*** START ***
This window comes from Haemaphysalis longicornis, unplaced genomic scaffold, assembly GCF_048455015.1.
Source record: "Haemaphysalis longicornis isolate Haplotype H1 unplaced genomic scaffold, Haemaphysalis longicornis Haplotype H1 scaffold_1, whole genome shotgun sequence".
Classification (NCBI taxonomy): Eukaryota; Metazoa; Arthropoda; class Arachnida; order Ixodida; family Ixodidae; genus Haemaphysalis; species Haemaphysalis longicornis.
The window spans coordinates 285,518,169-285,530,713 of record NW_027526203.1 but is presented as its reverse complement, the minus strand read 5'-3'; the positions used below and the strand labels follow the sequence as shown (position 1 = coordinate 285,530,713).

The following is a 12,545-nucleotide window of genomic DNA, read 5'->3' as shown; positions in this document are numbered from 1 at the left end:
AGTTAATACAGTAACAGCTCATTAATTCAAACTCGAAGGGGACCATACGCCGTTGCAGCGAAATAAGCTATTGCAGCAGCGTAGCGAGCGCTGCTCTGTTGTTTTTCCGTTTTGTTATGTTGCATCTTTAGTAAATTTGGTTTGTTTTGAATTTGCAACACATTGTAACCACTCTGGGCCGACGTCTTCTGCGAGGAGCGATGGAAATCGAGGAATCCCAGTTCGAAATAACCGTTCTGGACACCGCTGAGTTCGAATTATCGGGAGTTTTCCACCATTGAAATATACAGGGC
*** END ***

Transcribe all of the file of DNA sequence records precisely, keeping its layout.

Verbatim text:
This window comes from Haemaphysalis longicornis, unplaced genomic scaffold, assembly GCF_048455015.1.
Source record: "Haemaphysalis longicornis isolate Haplotype H1 unplaced genomic scaffold, Haemaphysalis longicornis Haplotype H1 scaffold_1, whole genome shotgun sequence".
Classification (NCBI taxonomy): Eukaryota; Metazoa; Arthropoda; class Arachnida; order Ixodida; family Ixodidae; genus Haemaphysalis; species Haemaphysalis longicornis.
The window spans coordinates 285,518,169-285,530,713 of record NW_027526203.1 but is presented as its reverse complement, the minus strand read 5'-3'; the positions used below and the strand labels follow the sequence as shown (position 1 = coordinate 285,530,713).

The following is a 12,545-nucleotide window of genomic DNA, read 5'->3' as shown; positions in this document are numbered from 1 at the left end:
AGTTAATACAGTAACAGCTCATTAATTCAAACTCGAAGGGGACCATACGCCGTTGCAGCGAAATAAGCTATTGCAGCAGCGTAGCGAGCGCTGCTCTGTTGTTTTTCCGTTTTGTTATGTTGCATCTTTAGTAAATTTGGTTTGTTTTGAATTTGCAACACATTGTAACCACTCTGGGCCGACGTCTTCTGCGAGGAGCGATGGAAATCGAGGAATCCCAGTTCGAAATAACCGTTCTGGACACCGCTGAGTTCGAATTATCGGGAGTTTTCCACCATTGAAATATACAGGGC